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Publication numberUS20080168079 A1
Publication typeApplication
Application numberUS 11/619,948
Publication dateJul 10, 2008
Filing dateJan 4, 2007
Priority dateJan 4, 2007
Also published asUS8074209
Publication number11619948, 619948, US 2008/0168079 A1, US 2008/168079 A1, US 20080168079 A1, US 20080168079A1, US 2008168079 A1, US 2008168079A1, US-A1-20080168079, US-A1-2008168079, US2008/0168079A1, US2008/168079A1, US20080168079 A1, US20080168079A1, US2008168079 A1, US2008168079A1
InventorsScott David Smith, Rahul Sudhir Kumar, Todd Haugen
Original AssigneeMicrosoft Corporation
Export CitationBiBTeX, EndNote, RefMan
External Links: USPTO, USPTO Assignment, Espacenet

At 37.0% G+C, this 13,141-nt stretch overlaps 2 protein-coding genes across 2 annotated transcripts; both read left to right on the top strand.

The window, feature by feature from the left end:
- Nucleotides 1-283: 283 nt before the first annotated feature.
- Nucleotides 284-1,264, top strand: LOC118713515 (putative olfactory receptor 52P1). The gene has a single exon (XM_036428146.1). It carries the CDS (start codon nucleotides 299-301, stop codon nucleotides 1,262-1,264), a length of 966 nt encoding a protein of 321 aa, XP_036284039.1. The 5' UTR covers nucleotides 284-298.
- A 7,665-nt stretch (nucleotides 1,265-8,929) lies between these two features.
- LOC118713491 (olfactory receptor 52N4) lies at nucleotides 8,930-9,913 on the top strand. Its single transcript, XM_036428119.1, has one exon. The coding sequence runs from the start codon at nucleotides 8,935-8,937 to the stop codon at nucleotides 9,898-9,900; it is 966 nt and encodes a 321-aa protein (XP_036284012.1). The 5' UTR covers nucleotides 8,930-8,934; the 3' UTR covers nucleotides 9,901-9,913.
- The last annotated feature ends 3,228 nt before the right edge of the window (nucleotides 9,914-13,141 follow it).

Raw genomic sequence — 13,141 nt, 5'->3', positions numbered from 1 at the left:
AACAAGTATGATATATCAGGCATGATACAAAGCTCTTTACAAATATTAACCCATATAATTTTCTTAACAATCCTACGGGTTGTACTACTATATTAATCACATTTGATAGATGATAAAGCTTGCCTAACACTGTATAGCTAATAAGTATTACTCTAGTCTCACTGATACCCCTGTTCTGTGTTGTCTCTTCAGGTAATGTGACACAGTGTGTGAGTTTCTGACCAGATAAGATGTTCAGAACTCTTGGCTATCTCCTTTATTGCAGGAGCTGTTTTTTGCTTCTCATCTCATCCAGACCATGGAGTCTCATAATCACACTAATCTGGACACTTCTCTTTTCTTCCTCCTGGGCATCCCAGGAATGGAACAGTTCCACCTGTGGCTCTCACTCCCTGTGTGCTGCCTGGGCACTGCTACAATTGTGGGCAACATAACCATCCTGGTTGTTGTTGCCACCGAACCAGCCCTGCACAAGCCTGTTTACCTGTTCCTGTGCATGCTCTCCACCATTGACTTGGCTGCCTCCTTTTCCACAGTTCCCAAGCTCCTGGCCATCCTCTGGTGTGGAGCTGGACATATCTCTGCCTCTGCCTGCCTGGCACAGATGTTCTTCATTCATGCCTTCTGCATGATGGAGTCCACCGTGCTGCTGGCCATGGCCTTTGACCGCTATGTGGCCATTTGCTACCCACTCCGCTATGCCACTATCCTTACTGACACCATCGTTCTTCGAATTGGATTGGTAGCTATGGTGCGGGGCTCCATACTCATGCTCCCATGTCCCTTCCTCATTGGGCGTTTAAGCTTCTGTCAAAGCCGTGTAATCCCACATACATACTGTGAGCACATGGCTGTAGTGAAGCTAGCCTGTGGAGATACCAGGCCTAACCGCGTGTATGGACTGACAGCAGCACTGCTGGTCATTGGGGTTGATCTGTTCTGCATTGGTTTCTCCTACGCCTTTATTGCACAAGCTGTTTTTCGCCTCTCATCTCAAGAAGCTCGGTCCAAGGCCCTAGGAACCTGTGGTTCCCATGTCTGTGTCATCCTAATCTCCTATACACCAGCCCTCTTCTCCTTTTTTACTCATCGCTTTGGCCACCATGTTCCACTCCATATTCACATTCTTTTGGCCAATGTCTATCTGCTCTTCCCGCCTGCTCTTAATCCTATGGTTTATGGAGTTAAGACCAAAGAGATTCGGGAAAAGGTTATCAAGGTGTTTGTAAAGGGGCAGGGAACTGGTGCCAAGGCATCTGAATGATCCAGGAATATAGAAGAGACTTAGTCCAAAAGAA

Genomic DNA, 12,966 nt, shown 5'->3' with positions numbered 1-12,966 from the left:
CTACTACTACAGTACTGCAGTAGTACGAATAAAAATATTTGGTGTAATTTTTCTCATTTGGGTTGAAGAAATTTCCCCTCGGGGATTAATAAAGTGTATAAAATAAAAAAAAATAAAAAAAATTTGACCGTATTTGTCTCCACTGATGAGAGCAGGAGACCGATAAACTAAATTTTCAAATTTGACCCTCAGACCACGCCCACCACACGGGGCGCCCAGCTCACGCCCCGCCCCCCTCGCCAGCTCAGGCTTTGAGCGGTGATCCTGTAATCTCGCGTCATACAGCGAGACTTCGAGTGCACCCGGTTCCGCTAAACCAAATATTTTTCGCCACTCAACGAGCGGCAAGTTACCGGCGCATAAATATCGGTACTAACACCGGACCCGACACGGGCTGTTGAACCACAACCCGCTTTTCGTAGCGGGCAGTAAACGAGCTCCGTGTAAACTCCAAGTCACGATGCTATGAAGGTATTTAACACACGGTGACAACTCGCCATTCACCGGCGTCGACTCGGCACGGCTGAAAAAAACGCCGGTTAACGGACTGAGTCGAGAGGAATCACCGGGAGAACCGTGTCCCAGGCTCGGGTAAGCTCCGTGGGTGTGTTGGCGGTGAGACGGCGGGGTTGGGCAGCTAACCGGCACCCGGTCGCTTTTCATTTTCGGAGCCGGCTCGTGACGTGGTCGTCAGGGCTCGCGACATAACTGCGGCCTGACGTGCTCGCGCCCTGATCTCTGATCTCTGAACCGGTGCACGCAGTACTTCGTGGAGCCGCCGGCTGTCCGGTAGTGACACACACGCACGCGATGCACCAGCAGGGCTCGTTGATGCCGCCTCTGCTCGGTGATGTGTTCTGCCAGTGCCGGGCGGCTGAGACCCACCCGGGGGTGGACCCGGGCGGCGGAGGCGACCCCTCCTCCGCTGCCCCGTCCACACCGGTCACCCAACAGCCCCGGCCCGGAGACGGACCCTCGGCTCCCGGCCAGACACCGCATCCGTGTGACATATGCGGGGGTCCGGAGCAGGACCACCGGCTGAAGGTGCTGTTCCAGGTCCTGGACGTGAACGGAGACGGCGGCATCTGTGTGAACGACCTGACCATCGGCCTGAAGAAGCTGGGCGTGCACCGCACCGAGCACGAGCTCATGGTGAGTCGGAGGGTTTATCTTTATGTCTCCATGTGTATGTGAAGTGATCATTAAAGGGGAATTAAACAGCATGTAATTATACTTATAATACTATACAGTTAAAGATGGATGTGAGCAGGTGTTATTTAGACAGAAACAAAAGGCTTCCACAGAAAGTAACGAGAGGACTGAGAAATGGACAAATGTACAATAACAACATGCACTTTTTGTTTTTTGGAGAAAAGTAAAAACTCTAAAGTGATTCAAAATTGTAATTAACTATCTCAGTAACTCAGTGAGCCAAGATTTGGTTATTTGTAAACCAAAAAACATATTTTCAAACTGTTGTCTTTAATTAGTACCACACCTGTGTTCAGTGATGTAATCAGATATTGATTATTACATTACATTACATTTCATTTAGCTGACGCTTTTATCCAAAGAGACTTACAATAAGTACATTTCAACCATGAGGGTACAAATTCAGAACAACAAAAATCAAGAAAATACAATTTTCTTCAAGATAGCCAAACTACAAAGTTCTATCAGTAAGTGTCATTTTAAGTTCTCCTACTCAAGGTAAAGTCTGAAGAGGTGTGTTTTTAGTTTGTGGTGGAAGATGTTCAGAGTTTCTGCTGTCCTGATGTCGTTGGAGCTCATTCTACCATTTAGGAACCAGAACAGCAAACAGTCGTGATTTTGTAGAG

Extending Native Data Types
US 20080168079 A1
Abstract
The functionality of a core application is extended using an add-on application (module) by extending native data types on the core application with custom data types and custom actions on the module. The module provides metadata associated with its custom data types and custom actions to the core application, which creates a dynamic type/action table. In some cases, native data types may be extended with custom data types and their associated actions. In other cases, native data types may be extended with custom actions from the module. The custom actions may be enabled for instances of native data types that have been extended. When a custom action is selected, code corresponding with the selected custom action is called from the module and run to perform the selected custom action.